There is something beautiful about the increased flames that illuminate from the Hanukkah lights on each successive night of the festival. A famous debate took place in Talmudic times concerning the order in which the Hanukkah lights should be kindled. The school of Shammai claimed that on the first night, eight lights are lit and then they are gradually reduced by one each night. The school of Hillel disagreed, arguing that on the first night one light is lit, and thereafter, the number is increased. Hillel explained that as we increase the light, we increase the holiness in the world. Of course, we follow the opinion of the school of Hillel.

The story of the Hillel/Shammai debate reminds me of the last night at the summer camp where I serve as rabbi and was once a camper. Once darkness has fallen on the lake, a torch is illuminated to kindle the large seven-branched menorah created by the late Irving Berg, long-time Artist-in-Residence of Tamarack Camps. The first candle is lit by the most senior staff members who “graduated” from their camper years in the late 1980s. The second candle is lit by those staff members who “graduated” in the 1990s and so on until last summer’s class of former campers approach the menorah en masse, arm-in-arm, to light their first candle as camp alumni helping the menorah to burn brighter. With each successive candle of the menorah, the holiness and joy of our camp community is increased. The burning flames remind us that our history is rich with the commitment of so many people at camp and within our extended community. We are reminded that camp is our heritage. And it is a warm and bright feeling.

During this Festival of Lights, occurring in the darkest season of the year, let us reflect on the brightness of our world. Let us remember that the world is a little brighter because we are alive. If we all keep that in mind, we will also remember to look for the miracles in our own time.

(c) Rabbi Jason Miller | | Twitter: @RabbiJason |
Camp Detroit Health Jewish

Cleanliness is Next to Godliness

A Healthy Learning Opportunity
Reprinted from the Detroit Jewish News

When I was a camper, I do not remember my counselors ever reminding me to wash my hands before a meal. Nor can I remember bottles of hand sanitizer being readily available in the dining hall. I also do not recall learning the proper etiquette for sneezing and coughing at camp.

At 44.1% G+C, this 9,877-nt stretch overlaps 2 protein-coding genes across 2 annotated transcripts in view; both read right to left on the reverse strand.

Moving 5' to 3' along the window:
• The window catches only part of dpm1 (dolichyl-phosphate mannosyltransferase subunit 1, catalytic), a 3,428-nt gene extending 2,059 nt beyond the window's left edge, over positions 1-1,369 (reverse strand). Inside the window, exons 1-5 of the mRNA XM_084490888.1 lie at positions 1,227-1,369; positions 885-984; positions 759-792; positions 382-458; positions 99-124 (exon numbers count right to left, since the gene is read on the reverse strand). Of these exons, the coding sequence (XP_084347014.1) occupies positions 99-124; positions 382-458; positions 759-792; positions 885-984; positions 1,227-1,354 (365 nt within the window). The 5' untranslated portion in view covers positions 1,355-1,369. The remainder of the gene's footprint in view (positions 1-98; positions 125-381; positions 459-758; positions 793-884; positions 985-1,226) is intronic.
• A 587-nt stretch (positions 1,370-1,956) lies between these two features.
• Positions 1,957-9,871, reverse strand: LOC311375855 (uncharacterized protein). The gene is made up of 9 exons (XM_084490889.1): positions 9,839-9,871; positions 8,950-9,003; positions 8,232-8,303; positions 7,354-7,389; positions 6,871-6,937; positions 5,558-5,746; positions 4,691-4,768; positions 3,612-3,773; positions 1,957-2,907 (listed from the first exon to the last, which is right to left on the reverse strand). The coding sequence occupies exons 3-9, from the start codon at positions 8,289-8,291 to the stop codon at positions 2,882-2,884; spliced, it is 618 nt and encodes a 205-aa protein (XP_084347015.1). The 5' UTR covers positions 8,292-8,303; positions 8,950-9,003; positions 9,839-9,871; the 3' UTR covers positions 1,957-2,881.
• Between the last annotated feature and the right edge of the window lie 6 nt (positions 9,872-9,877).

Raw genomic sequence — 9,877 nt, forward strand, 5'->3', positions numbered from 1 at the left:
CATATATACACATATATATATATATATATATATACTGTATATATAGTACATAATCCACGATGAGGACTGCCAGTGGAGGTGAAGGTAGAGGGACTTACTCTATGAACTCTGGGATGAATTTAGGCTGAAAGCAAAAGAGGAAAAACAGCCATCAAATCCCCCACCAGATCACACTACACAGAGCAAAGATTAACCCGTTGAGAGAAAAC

Much has changed.

The H1N1 flu has affected many camps this summer. At Tamarack Camps, protocols and preventative measures were discussed months prior to the summer. In consultation with the ACA (American Camp Association) and the CDC (Center for Disease Control), our health director, along with our doctors, nurses and medical committee, devised proactive implementation plans and executed them effectively.

Pump It Up Tamarack - Campers and Staff with Hand SanitizersDealing with extra health precautions this summer has certainly been a challenge. However, as every educator knows well, any situation can become an opportunity to learn.

Concern for our own personal health is a core Jewish value. Many of the Torah’s commandments promote good hygiene, though their stated intention was ritual purity rather than physical cleanliness. In the Book of Leviticus, one learns how those afflicted with a severe skin disease were treated. In order to contain the skin disease (a form of leprosy), the afflicted were quarantined. They were kept outside of the community to prevent the contamination of the camp through the spread of their disease. The quarantine ensured the holiness of the camp and the health of the inhabitants.

The Talmud records numerous references concerning the importance of personal hygiene and preventative medicine. In tractate Ta’anit, the rabbis consider the human body as a sanctuary. In honor of God, the rabbis ordained that one must wash one’s face, hands and feet – daily. In tractate Yoma, for example, the rabbis recommend oil as a hygienic agent, especially in the case of wounds and eruptions, as well as a gargle.

The Shulchan Aruch, the premier code of Jewish law, explores the importance of personal hygiene in great detail. Washing one’s hands, our tradition teaches, is important not merely for the spiritual reasons of maintaining holiness when eating and praying, but also for hygienic reasons.

Maimonides, a scholar and physician, encouraged the Jewish community to observe rules of personal hygiene, such as hand-washing before eating.